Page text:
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Uber Reigns In Restaurant Delivery, Eyes Grocery Growth

Uber Eats might be winning the food delivery race. On Wednesday (Aug. 4), the company revealed in a presentation shared with analysts that its delivery business totaled $52 billion in annualized gross merchandise value (GMV) in the second quarter of 2021, which was split about evenly between bookings from the United States and Canada and bookings from the rest of the world, and was higher than any of the company’s global competitors.

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Meanwhile, competitor Just Eat Takeaway.com announced when it reported its Q2 results that the company’s gross transaction volume (GTV) for the full year 2021 is expected to be between $33 and $36 billion. Per Uber’s presentation, it is estimated that Delivery Hero, which has not yet reported its Q2 results, will bring in $39 billion in GMV, and that DoorDash, which has also not yet reported, will also generate $39 billion in gross order volume (GOV). Additionally, the presentation highlights that Uber’s 85 percent year-over-year GMV growth outpaces all its top competitors. The company noted that Uber Delivery is a category leader in eight out of 10 of its top markets, coming in second in the U.S. and the U.K.

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Regarding the delivery business’ expansion from restaurant meal delivery to include liquor and grocery delivery, the company’s CEO Dara Khosrowshahi told analysts on a call, “Grocery and Drizly are very, very close to our delivery business in terms of use cases. They cover the fast and frequent. People want their liquor fast, they want grocery fast, and they’re also frequent use cases as well.”

Khosrowshahi noted that “in the last few weeks,” the company has grown its grocery delivery footprint twofold to now be available in 400 cities, adding that grocery is “the next pillar of growth for Uber.” In the U.S. market, he conceded that Instacart “is a really strong competitor.”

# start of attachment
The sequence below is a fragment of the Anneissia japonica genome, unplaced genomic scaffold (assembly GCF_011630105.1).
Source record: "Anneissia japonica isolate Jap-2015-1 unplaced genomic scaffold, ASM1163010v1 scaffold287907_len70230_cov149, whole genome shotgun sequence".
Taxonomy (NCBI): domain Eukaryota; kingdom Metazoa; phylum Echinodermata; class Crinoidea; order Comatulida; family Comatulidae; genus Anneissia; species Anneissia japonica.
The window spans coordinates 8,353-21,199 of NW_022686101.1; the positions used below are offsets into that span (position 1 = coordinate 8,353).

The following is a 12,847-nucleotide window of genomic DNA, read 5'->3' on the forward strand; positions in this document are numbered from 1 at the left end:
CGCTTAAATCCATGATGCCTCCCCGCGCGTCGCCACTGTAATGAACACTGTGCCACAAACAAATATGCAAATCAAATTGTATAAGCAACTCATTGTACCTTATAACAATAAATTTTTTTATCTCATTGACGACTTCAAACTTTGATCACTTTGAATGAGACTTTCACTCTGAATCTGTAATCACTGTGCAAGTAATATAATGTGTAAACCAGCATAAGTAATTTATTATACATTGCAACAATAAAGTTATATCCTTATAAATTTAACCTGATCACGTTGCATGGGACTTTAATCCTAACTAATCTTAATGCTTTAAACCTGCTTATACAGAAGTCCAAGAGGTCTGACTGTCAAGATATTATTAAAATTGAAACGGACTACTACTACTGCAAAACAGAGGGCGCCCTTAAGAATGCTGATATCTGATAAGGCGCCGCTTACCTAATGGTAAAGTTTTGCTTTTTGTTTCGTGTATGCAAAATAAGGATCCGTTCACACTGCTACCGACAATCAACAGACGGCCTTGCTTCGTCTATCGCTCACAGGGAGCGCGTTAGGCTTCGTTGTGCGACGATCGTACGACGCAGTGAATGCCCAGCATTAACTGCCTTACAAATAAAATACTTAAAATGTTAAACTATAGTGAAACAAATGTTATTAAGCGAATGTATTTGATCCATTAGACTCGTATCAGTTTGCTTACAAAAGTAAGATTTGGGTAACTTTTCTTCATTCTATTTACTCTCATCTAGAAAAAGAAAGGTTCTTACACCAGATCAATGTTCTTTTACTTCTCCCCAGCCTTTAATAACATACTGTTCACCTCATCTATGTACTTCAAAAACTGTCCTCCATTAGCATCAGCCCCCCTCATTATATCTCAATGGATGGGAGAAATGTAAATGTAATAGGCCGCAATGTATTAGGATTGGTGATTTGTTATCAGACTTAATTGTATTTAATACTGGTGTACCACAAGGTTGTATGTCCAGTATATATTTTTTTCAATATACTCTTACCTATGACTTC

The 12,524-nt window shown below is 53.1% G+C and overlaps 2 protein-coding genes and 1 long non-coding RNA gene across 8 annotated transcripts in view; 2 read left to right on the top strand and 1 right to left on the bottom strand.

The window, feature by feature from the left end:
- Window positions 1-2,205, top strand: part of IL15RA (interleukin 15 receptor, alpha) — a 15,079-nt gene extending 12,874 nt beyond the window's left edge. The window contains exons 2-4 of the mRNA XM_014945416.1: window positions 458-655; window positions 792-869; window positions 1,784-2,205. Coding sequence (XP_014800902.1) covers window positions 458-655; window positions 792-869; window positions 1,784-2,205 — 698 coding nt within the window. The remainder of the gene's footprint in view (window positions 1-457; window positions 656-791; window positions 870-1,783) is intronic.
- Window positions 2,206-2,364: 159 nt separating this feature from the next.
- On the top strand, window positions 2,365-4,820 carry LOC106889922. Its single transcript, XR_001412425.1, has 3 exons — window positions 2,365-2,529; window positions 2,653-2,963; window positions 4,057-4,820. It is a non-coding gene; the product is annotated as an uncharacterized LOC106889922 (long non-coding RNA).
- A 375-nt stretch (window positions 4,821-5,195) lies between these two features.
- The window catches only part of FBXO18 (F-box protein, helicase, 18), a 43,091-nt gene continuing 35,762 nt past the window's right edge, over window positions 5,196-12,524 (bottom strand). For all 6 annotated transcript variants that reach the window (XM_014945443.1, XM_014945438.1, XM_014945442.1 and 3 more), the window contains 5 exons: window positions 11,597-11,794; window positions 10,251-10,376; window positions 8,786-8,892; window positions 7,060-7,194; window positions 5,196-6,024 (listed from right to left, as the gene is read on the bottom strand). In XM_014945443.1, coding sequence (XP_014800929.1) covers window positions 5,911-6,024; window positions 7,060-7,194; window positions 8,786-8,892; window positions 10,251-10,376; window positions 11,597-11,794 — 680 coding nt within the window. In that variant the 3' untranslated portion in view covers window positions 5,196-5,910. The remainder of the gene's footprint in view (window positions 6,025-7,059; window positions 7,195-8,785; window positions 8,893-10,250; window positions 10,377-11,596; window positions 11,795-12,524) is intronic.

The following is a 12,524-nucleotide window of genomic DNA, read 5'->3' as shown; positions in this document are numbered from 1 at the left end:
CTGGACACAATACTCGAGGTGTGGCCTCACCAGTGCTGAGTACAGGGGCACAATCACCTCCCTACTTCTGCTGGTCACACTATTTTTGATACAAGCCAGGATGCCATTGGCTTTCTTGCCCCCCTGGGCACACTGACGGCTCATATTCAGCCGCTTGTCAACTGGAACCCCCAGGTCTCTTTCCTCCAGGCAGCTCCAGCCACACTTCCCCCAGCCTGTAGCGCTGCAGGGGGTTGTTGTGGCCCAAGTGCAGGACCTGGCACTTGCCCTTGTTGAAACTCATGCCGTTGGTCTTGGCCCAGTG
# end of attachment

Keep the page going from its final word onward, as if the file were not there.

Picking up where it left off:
See also: Uber Eats Devours Rideshare Business As Company Doubles Up On Groceries

Discussing Uber’s strategy to take on the e-grocery giant, Khosrowshahi noted that through its ridesharing and its existing delivery businesses, the audience can reach “a bigger audience than anyone else has,” adding that its near-term goal with the U.S. grocery business is to add more grocers to the platform.

Read more: India’s Zomato Touts New Investment In Pivot Back To Grocery Delivery

All around the world, delivery services that began with restaurant meals are making moves into the grocery space. Last month, India-based restaurant delivery service Zomato announced its grocery intentions, following on DoorDash’s announcement of its partnership with major U.S. grocer Albertsons and on Just Eat Takeaway.com’s move to debut grocery delivery in the competitive German market.

It is no wonder, given the centrality of eating to consumers’ daily routines and the shift toward digital convenience in all parts of people’s lives. Consumers are ordering more groceries online than ever before. In fact, PYMNTS data collected in May found that as many people are ordering groceries online as are ordering restaurant meals online.

See also: The Instacart Way To Innovating In The Connected Economy

As Karen Webster wrote earlier this year, “This Eat ecosystem — how consumers buy and pay for their food and where they eat it — is quickly becoming one of the most fascinating case studies for how connected economies develop, compete and scale.”

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